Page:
Like I said, Skimmer is just an American who has no opinion of his own. The direction of White House farts is the only thing which determines his opinions. If tomorrow America invades Iran or Syria he'd ignore that the rulers are "legitimate government". If America would have ignored the Libyan civil war, I wouldn't be surpirsed if he would say the exact same thing he's saying about Bahrain now.

That's what happens if your opinion is like a flag which waves in the direction America's masters tell it to wave.
Simon_Jester wrote:
Sometimes the US will not be denounced if it hovers in a weird "no war no peace" state of sanctions and blockade toward a dictator (North Korea) but other times, it gets denounced anyway (Cuba).

As far as I know, the US does not engage in an analogue of the Cuban embargo with the DPRK. The DPRK's autarky is self-imposed. So perhaps there's nothing weird here at all.



Misereor

A short story of humanity's first contact

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 Post subject: Re: US continues arms sales to Bahrain PostPosted: 2012-02-04 07:50am
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Jaina Dax
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Simon_Jester wrote:
Eleas wrote:
...usually either by starting an illegal war of aggression or invading a foreign country on threadbare grounds,
Respectfully, how the hell else are you supposed to overthrow a dictator? Dictators hold their power by force, it's practically the definition of dictatorship. How do you remove them from power against their will, except by hitting them with a big hammer?

You attain a consensus between nations, or you determine (honestly determine) that this is indeed a defensive war. This is the difference between an officer getting a warrant before breaking into someone's home, and a civilian just plain breaking down doors at random.

Simon_Jester wrote:
If the US (or anyone else) doesn't overthrow dictators by force, the US (or anyone else) doesn't overthrow dictators at all. I'm willing to live with that, at this point- just don't try to have it both ways.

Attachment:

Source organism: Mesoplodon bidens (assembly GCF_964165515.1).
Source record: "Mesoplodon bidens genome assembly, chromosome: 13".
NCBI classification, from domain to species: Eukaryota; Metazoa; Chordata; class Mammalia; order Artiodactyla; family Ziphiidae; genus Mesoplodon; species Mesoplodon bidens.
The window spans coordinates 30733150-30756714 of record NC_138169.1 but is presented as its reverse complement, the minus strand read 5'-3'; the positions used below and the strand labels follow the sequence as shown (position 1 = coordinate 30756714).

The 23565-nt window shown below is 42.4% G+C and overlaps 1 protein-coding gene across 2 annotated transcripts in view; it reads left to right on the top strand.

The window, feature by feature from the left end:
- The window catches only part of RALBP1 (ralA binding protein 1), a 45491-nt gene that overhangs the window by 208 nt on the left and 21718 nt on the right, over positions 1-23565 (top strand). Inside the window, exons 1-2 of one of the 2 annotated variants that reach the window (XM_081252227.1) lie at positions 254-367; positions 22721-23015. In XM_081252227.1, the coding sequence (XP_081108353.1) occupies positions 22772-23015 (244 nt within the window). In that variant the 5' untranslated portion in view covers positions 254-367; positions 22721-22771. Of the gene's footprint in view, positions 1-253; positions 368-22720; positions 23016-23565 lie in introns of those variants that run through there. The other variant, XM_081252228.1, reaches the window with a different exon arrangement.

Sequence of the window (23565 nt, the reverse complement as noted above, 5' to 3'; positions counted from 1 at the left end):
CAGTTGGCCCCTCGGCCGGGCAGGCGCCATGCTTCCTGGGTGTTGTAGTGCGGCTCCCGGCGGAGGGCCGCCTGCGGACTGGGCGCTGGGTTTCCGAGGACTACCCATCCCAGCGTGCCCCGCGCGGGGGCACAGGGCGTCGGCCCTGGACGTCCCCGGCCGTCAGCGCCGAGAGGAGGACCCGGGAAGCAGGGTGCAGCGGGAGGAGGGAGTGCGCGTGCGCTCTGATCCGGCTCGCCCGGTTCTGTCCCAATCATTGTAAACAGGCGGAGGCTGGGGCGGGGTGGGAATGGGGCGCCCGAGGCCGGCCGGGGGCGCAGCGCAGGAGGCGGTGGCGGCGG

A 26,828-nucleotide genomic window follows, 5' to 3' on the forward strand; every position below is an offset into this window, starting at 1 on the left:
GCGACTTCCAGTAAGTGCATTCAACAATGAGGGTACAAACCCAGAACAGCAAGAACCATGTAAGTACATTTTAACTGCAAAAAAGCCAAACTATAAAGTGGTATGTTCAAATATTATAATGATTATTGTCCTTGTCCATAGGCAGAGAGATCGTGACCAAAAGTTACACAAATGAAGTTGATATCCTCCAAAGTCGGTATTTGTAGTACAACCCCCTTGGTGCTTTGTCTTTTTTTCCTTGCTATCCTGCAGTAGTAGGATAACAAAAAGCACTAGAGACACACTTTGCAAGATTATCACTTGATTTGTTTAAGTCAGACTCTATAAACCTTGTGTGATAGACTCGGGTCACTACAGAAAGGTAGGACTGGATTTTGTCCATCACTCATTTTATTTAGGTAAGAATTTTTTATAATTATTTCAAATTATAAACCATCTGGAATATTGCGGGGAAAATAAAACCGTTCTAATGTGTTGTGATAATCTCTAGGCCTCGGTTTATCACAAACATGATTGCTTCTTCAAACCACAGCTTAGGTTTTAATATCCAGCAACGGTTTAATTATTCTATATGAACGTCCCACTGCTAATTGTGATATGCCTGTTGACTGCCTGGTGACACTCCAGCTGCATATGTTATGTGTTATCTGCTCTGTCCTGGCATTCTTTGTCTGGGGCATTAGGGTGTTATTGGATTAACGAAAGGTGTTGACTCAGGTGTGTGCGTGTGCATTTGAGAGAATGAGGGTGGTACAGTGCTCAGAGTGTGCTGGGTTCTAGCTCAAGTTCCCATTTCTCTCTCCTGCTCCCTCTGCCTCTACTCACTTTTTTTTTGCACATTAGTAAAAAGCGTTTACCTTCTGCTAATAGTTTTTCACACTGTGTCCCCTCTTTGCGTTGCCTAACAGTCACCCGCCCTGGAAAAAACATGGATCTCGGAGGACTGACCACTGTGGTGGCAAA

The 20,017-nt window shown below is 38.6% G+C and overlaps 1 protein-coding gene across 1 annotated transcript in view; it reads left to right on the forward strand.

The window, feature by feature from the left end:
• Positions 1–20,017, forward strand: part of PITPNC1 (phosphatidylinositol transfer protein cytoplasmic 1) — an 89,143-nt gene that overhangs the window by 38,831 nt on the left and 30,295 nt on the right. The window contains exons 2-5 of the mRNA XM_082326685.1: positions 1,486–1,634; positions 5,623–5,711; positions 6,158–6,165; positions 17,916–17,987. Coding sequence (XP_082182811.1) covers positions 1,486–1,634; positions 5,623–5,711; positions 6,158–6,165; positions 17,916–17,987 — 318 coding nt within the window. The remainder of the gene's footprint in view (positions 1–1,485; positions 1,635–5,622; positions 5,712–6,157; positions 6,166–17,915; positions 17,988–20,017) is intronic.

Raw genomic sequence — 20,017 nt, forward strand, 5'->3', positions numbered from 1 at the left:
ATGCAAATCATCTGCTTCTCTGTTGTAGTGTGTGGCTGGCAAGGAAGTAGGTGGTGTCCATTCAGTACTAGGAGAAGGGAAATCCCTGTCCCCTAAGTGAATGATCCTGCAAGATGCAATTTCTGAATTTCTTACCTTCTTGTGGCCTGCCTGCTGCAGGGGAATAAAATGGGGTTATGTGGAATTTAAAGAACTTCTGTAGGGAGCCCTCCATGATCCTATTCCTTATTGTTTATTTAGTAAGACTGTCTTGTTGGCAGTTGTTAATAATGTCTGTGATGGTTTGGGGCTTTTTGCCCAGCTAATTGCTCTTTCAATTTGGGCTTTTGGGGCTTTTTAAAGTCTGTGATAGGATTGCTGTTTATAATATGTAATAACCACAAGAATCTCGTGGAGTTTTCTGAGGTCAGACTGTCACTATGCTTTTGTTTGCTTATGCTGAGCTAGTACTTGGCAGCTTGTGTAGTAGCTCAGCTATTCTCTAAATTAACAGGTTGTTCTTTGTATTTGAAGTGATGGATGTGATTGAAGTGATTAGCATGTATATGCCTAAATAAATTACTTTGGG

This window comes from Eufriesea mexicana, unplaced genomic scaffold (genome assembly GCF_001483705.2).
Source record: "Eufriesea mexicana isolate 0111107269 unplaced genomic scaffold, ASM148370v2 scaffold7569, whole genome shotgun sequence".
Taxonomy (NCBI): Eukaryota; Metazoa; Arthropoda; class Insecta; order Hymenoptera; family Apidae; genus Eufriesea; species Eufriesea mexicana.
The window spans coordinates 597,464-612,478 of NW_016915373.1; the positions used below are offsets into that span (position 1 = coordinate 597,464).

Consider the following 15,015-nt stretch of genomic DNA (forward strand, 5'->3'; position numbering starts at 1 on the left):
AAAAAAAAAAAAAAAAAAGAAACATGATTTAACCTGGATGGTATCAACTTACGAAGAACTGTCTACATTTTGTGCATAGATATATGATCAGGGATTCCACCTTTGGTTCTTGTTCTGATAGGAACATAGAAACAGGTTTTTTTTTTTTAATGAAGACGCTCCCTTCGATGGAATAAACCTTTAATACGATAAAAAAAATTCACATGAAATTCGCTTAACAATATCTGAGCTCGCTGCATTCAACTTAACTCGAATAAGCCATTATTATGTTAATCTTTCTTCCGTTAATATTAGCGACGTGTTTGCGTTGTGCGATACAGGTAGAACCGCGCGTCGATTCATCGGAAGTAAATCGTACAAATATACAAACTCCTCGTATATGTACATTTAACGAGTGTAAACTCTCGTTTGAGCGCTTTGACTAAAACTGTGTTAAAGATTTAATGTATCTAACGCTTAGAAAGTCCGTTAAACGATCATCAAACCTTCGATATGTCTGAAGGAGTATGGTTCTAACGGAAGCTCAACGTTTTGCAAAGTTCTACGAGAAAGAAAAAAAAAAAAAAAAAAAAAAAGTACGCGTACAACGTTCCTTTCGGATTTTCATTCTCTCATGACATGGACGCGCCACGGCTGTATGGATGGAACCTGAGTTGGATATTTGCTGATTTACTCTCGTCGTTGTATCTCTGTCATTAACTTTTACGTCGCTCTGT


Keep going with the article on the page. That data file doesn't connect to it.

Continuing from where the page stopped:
I don't. Simon, you're not stupid. Why, then, would you choose to write something like this?

Sea Skimmer is whining. He is whining that "some people" outside the US want the US to do one thing, and other people outside the US feels the US should not, and that this makes the rest of the world a cruel and hurtful place. The thing is, no one person is stated to be "trying to have it both ways." It's simply "the world" as a group, and in some way this justifies ignoring this "world" in its entirety, because "the world" hasn't made up its mind.

Then he congratulates himself with the reminder that no matter what, at least his team could totally kill all the naysayers if they wanted to. Which is creepy beyond words.


Quote:
So the net effect is, yes, pretty much what Skimmer says: The US will be denounced if it fights a war to overthrow a dictator, if it engages in peaceful trade and negotiation with a dictator. Sometimes the US will not be denounced if it hovers in a weird "no war no peace" state of sanctions and blockade toward a dictator (North Korea) but other times, it gets denounced anyway (Cuba).